So we do not just talk about feeding the hungry, but actually feed them; not just talk about justice, but live justly.

We learn from books, and can learn a lot from holy books; but our faith has always been orientated to the practical. If we cannot make it happen there is something missing.

The grace of God, working in us, will carry us over the divide between theory and practice.

By this grace, whatever is commanded is also made appealing.

With the help of grace we will think the right thoughts, and want the right outcomes. Our affections will be properly ordered.

We reach a point where we want to help the ‘man by the side of the road’, more than we want our own comfort. This much the saints demonstrate to us, always wanting to do more in the Lord’s service, even if it meant more suffering.

We might say we will never be so advanced as the saints, but if we let God take possession of our hearts and minds we will change.

The part-time Catholic never sees this and begrudges even the most minimal observance.

For us, who do seek to go more deeply, it is still possible to be just drifting, not fully engaging with the presence of God.

It is easy to relegate our faith to a corner of our lives. Given that we are dealing with God Himself it has to be the central issue. Anything else we do has to fit in around this most important of realities.

We still do other things, like getting married, going to work, buying and selling - but the perspective is always from God's point of view.

We are dealing not just in ideas but actual reality. We make the ideas happen and this gives our words more authority, and our actions more power.

All of which makes a stronger Church, which is good for us and everyone else, as we hope they will come to know.





Thursday, 24 August 2017

11th Sunday after Pentecost 20 Aug 2017 Sermon

11th Sunday after Pentecost 20.8.17 Holding firm

St Paul reasserts the basics in today’s epistle. In the light of moral crises and general decline we need to go back to those basics and hold on tight.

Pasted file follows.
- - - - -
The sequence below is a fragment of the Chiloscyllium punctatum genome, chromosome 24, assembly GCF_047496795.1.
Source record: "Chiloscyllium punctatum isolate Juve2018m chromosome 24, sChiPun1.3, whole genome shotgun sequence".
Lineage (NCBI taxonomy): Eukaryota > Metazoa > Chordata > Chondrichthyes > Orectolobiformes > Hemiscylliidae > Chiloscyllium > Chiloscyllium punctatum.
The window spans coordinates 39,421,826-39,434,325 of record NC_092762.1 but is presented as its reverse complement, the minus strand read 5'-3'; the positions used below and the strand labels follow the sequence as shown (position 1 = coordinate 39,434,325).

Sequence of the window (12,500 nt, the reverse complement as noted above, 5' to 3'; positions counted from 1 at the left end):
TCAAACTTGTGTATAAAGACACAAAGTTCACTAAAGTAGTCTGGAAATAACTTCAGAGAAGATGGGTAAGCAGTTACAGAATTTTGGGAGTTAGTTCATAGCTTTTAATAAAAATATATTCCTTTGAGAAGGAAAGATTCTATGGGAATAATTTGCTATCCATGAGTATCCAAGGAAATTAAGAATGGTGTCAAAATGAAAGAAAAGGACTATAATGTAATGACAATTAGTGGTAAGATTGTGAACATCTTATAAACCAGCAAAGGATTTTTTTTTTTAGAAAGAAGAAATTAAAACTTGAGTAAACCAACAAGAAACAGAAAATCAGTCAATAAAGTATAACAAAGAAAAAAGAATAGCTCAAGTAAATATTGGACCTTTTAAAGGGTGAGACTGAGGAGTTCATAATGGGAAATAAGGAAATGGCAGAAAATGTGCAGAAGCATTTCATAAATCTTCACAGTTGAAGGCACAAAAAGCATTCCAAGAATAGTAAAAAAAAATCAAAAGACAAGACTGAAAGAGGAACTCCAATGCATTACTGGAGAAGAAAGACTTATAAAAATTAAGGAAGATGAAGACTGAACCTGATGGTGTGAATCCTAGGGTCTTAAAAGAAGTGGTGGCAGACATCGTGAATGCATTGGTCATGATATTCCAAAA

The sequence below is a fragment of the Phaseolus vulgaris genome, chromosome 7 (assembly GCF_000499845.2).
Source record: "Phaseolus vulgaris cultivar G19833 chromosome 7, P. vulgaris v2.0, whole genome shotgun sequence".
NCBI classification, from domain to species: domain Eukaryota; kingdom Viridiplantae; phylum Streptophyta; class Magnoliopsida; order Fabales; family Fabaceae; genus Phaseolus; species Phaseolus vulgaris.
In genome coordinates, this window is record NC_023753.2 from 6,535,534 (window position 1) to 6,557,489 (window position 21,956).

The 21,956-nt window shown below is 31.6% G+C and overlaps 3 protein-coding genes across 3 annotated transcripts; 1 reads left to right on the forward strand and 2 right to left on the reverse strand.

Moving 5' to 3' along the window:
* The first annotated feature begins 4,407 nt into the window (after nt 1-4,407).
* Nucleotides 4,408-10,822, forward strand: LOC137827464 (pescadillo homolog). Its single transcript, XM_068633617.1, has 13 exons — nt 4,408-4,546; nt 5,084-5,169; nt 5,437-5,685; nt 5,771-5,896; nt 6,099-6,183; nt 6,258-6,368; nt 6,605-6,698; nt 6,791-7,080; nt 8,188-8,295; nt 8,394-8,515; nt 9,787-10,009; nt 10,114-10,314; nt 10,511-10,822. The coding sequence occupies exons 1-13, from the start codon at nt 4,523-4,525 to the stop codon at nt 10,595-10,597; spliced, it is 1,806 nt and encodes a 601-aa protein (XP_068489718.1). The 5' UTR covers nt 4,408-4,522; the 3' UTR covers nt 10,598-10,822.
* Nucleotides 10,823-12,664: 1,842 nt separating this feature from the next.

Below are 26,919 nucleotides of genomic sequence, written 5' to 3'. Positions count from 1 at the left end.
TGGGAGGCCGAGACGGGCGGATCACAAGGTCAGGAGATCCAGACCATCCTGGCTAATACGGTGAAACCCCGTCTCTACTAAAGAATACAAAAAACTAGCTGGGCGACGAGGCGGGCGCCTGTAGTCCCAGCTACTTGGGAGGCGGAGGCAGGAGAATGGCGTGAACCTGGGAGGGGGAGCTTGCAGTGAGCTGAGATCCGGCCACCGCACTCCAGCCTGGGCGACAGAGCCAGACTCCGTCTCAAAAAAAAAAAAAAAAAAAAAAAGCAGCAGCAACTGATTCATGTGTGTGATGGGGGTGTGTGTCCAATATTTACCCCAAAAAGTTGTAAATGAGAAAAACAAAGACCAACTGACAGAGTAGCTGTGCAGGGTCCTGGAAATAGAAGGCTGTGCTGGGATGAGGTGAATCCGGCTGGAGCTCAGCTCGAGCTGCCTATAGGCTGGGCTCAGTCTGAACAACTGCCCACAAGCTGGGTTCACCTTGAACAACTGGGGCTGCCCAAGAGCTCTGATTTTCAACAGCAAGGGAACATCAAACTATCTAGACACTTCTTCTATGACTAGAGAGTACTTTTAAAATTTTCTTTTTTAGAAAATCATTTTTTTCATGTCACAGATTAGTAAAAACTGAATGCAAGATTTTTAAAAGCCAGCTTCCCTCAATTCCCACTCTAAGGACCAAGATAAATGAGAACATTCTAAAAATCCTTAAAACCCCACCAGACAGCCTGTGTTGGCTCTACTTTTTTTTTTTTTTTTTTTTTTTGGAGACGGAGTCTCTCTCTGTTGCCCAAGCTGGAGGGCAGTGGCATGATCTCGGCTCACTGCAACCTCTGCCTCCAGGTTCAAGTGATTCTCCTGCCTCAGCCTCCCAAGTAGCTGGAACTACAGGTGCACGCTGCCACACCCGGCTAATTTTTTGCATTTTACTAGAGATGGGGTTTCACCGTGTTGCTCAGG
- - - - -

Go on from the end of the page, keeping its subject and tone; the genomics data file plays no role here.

When we are in a battle, and seem to be pushed back, we tend to re-group, hoping to find new strength.

If we retreat it is not to admit defeat, but to rebuild and come back out again. The Church is in that state at present, and has been many times before.

We have our ‘backs to the wall’. We are probably losing more than we are winning, as far as influencing the world goes - though there is a lot of good happening which is under-reported.

But certainly if we go by the numbers we are declining in many key areas – Mass attendance, vocations, Catholic percentage of the population.

And the wrong numbers are going up - depression, abuse, suicides, atheism, general moral decline – addictions, abortions, homosexual behaviour etc.

The first thing for us is not to change sides. So many have left, having been baptised and confirmed, but still gone. This is part of the test. The real disciples will hold on. The weaker ones will take flight.

We worry about those who leave, for their own salvation; and also because we miss the contribution they could make.

And they serve as a temptation for those still here also to leave. Why am I still here when all my family and friends have gone\?

We are still here because the basic data of our faith are still true, and cannot become untrue.

God the Son became man, was born, and died, and raised, and ascended, and will come again.

In that process He has established the Church, which speaks infallibly for Him, and which makes Him present through the sacraments.

This is where we draw the line. No further retreat from this is possible. These things are the certainties on which we rely, no matter what else anyone says or does.

We do not go by polls, or by sentiment, or crowd mentality. Crowds are notorious for getting it wrong – crucify him, crucify him.

This will do wonders for our own faith; we will never leave if we dig in firmly enough.